• While we're discussing stuff that obscures what's going on with people with MS, rather than helps anyone (doctors or patients) to understand, let's start a campaign to junk the labels 'relapsing-remitting', 'secondary progressive' and 'primary progressive'. Let's start talking about inflammatory activity and nerve death instead. No-one agrees who has got RRMS, or SP or PP. Can you see a consistent improvement in your physical condition when you've got a progressive form of MS? Do you see a worsening in your physical condition when you've got over a relapse, if you've got RRMS? The neurologists don't agree on these fundamental questions and that's because the labels are of no use.
    Start telling patients whether they're experiencing inflammatory activity or nerve death or both. Start doing drug trials on people who are experiencing inflammatory activity or nerve death or both. Junk the useless labels.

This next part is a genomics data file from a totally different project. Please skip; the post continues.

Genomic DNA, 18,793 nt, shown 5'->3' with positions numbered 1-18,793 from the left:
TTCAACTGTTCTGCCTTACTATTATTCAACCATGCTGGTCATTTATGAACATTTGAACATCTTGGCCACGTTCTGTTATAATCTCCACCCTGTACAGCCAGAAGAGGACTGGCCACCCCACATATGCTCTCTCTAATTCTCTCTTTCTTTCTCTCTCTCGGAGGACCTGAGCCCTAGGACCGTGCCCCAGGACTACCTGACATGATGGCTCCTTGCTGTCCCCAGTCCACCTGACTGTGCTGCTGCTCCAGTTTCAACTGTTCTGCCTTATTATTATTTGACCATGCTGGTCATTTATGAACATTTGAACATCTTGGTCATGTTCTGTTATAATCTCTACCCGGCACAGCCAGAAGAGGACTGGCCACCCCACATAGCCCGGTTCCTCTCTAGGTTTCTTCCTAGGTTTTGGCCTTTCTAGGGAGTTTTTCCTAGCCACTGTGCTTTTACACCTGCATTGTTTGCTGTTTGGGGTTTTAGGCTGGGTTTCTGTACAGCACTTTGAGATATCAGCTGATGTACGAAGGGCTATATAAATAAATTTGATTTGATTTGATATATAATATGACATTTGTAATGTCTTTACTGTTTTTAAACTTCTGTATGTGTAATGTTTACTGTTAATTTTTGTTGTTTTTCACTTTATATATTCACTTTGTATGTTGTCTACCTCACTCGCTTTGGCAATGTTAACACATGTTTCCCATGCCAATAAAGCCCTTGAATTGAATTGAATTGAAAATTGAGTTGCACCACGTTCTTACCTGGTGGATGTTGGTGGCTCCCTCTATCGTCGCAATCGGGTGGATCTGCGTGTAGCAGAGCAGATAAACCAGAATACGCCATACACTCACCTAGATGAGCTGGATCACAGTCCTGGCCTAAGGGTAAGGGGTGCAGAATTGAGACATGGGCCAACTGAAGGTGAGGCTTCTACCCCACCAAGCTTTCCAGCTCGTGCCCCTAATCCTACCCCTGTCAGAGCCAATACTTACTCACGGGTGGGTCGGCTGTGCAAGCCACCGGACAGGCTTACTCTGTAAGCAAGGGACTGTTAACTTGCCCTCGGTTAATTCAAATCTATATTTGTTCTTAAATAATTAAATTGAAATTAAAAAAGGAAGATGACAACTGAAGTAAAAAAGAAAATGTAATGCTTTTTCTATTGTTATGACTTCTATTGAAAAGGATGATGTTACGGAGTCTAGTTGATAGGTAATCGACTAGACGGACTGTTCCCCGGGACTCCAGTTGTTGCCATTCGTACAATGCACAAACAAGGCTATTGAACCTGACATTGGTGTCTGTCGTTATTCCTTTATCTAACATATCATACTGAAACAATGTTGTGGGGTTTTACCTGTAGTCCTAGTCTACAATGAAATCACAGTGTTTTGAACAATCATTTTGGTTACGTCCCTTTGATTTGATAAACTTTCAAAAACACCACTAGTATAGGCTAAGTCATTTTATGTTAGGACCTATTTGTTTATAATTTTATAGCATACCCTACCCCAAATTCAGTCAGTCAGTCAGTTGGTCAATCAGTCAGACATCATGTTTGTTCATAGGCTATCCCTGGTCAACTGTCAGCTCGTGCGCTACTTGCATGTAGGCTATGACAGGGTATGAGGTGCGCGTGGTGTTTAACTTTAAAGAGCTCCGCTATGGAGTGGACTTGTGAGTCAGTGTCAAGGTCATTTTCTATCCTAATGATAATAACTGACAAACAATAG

• I agree. The obsession with cagorisation is one which crops up in endeavours to understand the fiendishly complicated. In some applications, such as categorising species, it's useful. It is not useful to apply artificial categories to the MS spectrum. That should be clear now. In terms of treatment, the only really important question at present is whether there is treatable inflammation. Because there is nothing for progression so far.

  • That is not actually true. 80mg a day of Simvastatin has been shown to reduce brain shrinkage by 45% over a year, compared to placebo, in Phase II trials. I believe, and I think that the neurologists believe, that brain shrinkage comes from nerve death. Ergo Simvastatin reduces nerve death (i.e. reduces MS progression).
    There is at least one other trial going on of repurposed drugs, testing whether they reduce brain shrinkage. I don't know whether they included that it the tests of Ocrelizumab, or whether they were just looking at whether it reduced inflammation.